Act III, Scene 3: Philip and Lewis discuss the English victory with Pandulph. Constance appears, mad with grief at her son's capture. When she leaves, Philip follows her, fearing that she may harm herself. Pandulph tells Lewis not to lose heart and suggests a plan: John will surely kill Arthur and thus alienate his own followers, and Lewis, as Blanche's husband—she being Arthur's cousin—may claim the throne. Moreover, Pandulph urges, the Bastard's ransacking of the monasteries will also antagonize the English so that a French invasion will be welcomed by rebels in England. Pandulph and Lewis go to present this plan to King Philip.
Act IV, Scene 1: Hubert prepares hot irons to put out Arthur's eyes. Hubert summons Arthur, who says that the only comfort he has had in his imprisonment has been the affection of Hubert. The older man, in asides, reveals his torment, but he nevertheless tells Arthur that he must put out his eyes. Arthur pleads for mercy. Hubert relents, but he insists that Arthur's death must be feigned to protect himself, Hubert, from the king's anger.
Act IV, Scene 2: Pembroke and Salisbury tell John that many nobles are dismayed that Arthur is kept imprisoned, and they urge him to free his nephew. He agrees, as Hubert arrives to confer with the king. The two noblemen remark that they know Hubert was assigned to kill Arthur. When John announces that Hubert has brought word of Arthur's death, they are not surprised, and they leave angrily. News arrives that the French have invaded and that Queen Eleanor has died. The Bastard appears and reports that the country is inflamed over Arthur's reported murder. John sends him to summon the disaffected nobles; in view of the invasion, he must attempt to win back their allegiance. Hubert returns and tells of superstitious fears among the populace. John blames Hubert for killing Arthur, claiming that he had not ordered him to do so. Hubert confesses that Arthur is not in fact dead, and John, relieved, tells him to carry this news to the rebellious lords.
Act IV, Scene 3: Arthur attempts to escape by leaping off the castle wall, but he dies from the fall. Pembroke, Salisbury, and Lord Bigot pass by, discussing their plan to join the French invaders, who have offered them an alliance. The Bastard accosts the noblemen with the king's request that they join him. They refuse. Discovering Arthur's body, they rage with increased venom, vowing revenge on John. Hubert enters, claiming that Arthur lives; when shown the body, he is shocked, but the lords do not believe him. They depart, intent on joining Lewis' army.
Act V, Scene 1: King John yields his crown to Pandulph and receives it back again, thus acknowledging the pope as the source of his authority. In return, Pandulph promises to persuade the French to leave England. The Bastard arrives with news of French successes and of Arthur's death. He rebukes the king for inaction. John explains that he has Pandulph's promise to rely on, and the Bastard is mortified, first that a papal alliance has been formed and second that no military response to France has been prepared. John tells him to make such arrangements himself.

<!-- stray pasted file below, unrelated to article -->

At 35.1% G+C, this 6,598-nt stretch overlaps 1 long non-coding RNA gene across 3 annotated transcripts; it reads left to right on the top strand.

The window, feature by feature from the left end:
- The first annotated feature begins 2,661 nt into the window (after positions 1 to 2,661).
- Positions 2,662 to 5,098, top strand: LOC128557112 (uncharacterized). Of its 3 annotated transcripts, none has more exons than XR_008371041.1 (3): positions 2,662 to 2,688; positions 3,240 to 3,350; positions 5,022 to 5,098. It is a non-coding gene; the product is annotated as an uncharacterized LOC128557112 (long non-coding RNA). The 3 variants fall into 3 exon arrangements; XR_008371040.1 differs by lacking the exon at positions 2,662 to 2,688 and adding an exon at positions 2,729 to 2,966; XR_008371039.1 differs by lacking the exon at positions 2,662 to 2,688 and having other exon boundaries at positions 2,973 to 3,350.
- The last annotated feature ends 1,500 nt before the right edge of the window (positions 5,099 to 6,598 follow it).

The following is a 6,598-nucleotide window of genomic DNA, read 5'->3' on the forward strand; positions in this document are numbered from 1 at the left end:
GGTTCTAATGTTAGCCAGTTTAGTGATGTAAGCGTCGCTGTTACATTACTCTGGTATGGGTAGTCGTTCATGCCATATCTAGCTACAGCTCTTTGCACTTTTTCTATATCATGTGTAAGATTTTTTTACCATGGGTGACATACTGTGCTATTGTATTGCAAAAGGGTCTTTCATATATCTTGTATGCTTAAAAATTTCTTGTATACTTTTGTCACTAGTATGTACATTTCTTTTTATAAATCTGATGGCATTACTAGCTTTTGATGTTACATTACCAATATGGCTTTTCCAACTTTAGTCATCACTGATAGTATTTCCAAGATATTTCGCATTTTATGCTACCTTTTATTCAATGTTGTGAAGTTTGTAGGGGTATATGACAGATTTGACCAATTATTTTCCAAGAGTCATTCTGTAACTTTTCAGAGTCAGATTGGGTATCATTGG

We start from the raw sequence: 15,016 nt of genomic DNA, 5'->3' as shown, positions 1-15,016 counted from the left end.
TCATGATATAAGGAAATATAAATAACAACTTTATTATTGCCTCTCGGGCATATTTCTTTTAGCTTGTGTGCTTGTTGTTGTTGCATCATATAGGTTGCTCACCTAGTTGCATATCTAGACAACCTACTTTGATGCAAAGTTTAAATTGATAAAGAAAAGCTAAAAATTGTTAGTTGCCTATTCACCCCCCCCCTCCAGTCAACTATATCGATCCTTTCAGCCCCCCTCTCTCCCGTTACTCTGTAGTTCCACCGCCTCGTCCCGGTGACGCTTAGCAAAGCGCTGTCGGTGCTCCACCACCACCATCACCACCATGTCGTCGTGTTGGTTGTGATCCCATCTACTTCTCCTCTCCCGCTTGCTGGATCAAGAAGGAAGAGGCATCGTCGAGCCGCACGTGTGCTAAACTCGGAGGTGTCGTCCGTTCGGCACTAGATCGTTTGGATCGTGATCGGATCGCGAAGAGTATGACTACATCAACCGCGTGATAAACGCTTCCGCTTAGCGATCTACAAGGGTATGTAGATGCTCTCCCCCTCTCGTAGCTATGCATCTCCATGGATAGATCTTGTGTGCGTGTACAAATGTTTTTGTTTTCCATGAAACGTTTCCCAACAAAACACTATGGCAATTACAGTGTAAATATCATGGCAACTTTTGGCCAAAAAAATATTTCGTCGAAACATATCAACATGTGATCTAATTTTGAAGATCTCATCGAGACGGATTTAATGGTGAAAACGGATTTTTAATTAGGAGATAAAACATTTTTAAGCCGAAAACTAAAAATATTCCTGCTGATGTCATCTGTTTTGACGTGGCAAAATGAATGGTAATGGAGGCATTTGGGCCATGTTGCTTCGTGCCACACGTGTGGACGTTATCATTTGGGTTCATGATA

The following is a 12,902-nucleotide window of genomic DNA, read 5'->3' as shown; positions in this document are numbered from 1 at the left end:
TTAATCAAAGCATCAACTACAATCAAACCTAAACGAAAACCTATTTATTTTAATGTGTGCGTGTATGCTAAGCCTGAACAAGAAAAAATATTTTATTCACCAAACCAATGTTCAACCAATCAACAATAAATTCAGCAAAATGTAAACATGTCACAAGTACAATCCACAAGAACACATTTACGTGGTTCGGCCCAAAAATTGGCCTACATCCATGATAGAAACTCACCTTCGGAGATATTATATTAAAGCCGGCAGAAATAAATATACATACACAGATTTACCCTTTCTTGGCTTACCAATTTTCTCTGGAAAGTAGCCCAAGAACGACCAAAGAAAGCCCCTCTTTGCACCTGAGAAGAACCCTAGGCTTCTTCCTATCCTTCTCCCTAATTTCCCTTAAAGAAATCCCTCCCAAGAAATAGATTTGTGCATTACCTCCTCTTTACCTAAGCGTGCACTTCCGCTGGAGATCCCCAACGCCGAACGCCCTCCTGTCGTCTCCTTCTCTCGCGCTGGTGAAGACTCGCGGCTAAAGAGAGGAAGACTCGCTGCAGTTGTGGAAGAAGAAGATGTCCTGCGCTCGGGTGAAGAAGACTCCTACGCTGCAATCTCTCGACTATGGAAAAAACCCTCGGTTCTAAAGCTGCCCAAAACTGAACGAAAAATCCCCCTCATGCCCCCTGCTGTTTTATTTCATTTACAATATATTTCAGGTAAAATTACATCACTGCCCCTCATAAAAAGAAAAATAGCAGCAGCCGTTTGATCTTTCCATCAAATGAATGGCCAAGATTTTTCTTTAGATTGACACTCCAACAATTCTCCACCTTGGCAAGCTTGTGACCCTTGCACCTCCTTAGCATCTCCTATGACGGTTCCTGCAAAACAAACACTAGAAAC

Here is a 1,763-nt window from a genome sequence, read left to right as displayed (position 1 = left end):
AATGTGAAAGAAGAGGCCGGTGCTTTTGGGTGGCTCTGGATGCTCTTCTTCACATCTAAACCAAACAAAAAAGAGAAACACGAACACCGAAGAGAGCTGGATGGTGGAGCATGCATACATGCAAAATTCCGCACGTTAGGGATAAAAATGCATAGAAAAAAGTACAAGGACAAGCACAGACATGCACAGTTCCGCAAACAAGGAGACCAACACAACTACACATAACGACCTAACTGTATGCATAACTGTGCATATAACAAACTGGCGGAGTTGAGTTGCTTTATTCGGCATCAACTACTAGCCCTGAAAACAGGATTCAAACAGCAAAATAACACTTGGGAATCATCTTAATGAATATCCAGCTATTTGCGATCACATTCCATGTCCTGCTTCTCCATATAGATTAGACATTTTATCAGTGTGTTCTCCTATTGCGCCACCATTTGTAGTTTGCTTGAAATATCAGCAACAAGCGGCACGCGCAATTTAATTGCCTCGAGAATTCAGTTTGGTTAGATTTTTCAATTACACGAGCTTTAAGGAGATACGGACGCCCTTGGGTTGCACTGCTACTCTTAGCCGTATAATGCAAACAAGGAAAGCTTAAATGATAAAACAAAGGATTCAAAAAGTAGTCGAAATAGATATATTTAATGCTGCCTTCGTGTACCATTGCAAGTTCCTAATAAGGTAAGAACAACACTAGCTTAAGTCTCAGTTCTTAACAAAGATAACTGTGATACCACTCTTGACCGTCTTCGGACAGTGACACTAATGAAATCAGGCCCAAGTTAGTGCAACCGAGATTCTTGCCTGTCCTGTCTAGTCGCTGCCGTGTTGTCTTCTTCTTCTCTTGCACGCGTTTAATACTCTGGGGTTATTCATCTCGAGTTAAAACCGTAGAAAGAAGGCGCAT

Act V, Scene 2: In the French camp, the dissident nobles seal their alliance with Lewis. Salisbury weeps, lamenting the necessity to fight against his own countrymen. Pandulph appears and reports John's reconciliation with the pope, but Lewis refuses to halt his onslaught. The Bastard arrives under a flag of truce and is informed of Lewis' intransigence; he responds with a challenge to continued war. The two sides prepare for battle.
Act V, Scene 3: During the battle Hubert reports to King John that his armies are losing. John admits that he is sick, with fever and at heart. A message from the Bastard requests that the king leave the battlefield. John replies that he shall go to Swinstead Abbey. The Messenger adds that French reinforcements have been lost at sea and that their army has retired to defensive positions. John is too ill to respond to this good news, and he departs for Swinstead.
Act V, Scene 4: A French nobleman, Lord Melun, mortally wounded and conscience-stricken, tells the rebellious English lords of Lewis' plan to have them executed once John is defeated. Salisbury replies for the group that they will rejoin King John.
Act V, Scene 5: Lewis receives news of Melun's death, the disaffection of the English lords, and the wreck of his supply ships. He prepares for hard fighting the next day.
Act V, Scene 6: In the middle of the night Hubert encounters the Bastard and informs him that King John has been poisoned and is dying. The Bastard, whose own forces have been badly damaged by the storm, hastens to rejoin the king.
Act V, Scene 7: John, burning with fever and aware that he is near death, is brought to his son Prince Henry. The Bastard arrives with news of the war, but the king dies as he speaks. Salisbury tells the Bastard that Lewis has made offers of peace and has already begun to return his forces to France. The nobles acknowledge Henry as the new king, and the Bastard delivers a patriotic speech, observing that, now that its internal disputes are over, England will once again be invulnerable to invasion.